Heritage Newpapers - News Herald article from 6-7-14, about ERFS 25th anniversary show:

 

Wednesday, January 14, 1998

Musical jams have flowery start

Amateur musicians share their talent. 'It's a cheap night out with lots of good music'

By Craig Garrett / The Detroit News


    It started as a flower celebration.
    Nearly nine years later, the East River Folk Society's monthly gatherings in Wyandotte have blossomed into the place for downriver's musical crowd to fiddle, strum, warble, whistle and harmonize.
    "It's a cheap night out with lots of good music," said Leigh Rowland, the nonprofit society's president and a group member since 1990. "We have a riot."
    The East River Folk Society took root in 1989 during the Grosse Ile Azalea Festival. The idea was for island friends to share their musical and singing talents at semiregular stage sessions, Rowland said.
    The rule was that only acoustic instruments could be played. People were hauling out mandolins, autoharps, dulcimers, guitars, wind instruments and fiddles.
    It also was the first time many amateur musicians played before a group.
    "It takes a lot of guts (to get on stage)," said Julie Fountain, a group member who alternately serves as a monthly society host and a folk singer. "But the thrill is watching people grow."
    Word spread quickly, and monthly coffeehouse performances were moved in 1995 to Wyandotte's First Presbyterian Church.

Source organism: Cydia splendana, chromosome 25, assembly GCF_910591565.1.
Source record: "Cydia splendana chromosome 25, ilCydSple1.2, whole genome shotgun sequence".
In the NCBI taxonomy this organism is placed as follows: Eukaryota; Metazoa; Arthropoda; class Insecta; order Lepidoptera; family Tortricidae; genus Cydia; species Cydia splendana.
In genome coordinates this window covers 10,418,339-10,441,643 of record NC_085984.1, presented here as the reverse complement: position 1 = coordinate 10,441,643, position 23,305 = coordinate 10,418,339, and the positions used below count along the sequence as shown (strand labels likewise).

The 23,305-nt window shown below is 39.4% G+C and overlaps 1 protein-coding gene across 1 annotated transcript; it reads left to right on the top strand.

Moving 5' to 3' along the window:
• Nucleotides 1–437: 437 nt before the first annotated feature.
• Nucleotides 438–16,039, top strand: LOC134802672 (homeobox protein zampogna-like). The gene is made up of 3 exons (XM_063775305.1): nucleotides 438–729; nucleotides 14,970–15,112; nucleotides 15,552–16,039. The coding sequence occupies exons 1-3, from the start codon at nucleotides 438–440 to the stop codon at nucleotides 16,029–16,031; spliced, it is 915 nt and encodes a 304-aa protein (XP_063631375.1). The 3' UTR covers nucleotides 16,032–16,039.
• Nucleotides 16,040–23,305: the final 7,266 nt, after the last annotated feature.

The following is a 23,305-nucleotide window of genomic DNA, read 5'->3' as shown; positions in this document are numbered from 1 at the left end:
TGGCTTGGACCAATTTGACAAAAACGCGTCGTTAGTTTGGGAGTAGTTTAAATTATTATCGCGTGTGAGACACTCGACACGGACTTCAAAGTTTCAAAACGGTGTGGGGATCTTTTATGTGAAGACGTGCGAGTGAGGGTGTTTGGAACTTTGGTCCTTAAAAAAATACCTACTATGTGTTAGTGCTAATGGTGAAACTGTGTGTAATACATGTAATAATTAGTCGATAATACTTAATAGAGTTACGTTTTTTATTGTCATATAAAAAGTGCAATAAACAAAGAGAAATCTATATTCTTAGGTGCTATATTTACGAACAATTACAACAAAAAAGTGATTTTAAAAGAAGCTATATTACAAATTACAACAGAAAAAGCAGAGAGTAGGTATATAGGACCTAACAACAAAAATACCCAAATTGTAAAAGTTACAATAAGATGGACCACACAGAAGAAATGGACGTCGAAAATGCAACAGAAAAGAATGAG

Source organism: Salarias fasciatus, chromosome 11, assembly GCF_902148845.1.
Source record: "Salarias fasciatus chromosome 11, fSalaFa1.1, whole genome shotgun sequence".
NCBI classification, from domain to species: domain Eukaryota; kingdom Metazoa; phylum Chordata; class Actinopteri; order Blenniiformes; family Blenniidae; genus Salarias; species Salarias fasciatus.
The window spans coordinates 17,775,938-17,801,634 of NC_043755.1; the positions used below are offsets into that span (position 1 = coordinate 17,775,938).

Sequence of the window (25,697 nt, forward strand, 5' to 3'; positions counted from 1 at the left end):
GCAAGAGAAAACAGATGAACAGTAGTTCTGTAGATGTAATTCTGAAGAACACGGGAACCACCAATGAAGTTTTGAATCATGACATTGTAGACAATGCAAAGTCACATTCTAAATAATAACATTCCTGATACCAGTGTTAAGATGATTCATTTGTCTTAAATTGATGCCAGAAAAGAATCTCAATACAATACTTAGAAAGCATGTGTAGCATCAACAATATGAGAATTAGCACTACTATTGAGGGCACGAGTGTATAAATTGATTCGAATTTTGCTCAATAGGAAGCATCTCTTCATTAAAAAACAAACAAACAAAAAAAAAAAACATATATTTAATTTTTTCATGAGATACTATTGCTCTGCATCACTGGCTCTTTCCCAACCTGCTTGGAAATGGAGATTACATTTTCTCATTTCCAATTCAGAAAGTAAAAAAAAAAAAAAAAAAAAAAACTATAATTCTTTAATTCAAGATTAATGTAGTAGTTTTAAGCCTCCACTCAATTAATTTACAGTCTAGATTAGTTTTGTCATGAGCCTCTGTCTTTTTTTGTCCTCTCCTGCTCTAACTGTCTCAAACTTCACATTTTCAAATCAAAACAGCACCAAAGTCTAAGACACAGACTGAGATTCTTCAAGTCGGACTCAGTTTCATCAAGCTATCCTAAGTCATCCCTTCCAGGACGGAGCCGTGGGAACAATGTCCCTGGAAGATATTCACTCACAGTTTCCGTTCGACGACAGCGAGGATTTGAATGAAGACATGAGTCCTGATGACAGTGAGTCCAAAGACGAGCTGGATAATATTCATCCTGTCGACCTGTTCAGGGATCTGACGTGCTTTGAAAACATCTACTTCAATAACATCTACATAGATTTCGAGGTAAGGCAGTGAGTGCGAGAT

Open microphone sessions on Saturday typically involve about a dozen solo and group acts that include players, singers, poets and storytellers. Performances are limited to 15 minutes, or three songs, to keep things moving.
    Performers must show up by 6 p.m. for a 7 p.m. session, and they stay busy setting up chairs and tables. Because the group's informal reputation is alluring to many amateurs, musicians and singers from as far away as Toledo and Ann Arbor are showing up at the door.
    "We never know who's coming or what they're going to play," Rowland said. "We just know that it's going to be fun."
    Rowland said some interesting people have performed. One man last year propped his 8-year-old son on a stool with the boy's guitar. The youngster played "amazing" classical guitar, she said.
    Other regulars are popular performers who meet up at a Trenton nightclub after the coffeehouse closes. "We just jam," Fountain said.
    Of course, the occasional knucklehead shows up at the coffeehouse: One man who had too much to drink tried passing himself off as a nightclub singer or a karaoke star.
    "He used curse words, and we asked him not to come back," Rowland said. "This is a family thing."
   
    Time to jam
    The East River Folk Society meets the second Saturday of every month from September through June.
    The church is at 2250 Oak St., Wyandotte. There is a $4 donation at the door.

Reprinted with permission of The Detroit News

And this is perhaps the earliest, from the Detroit News, circa 1991...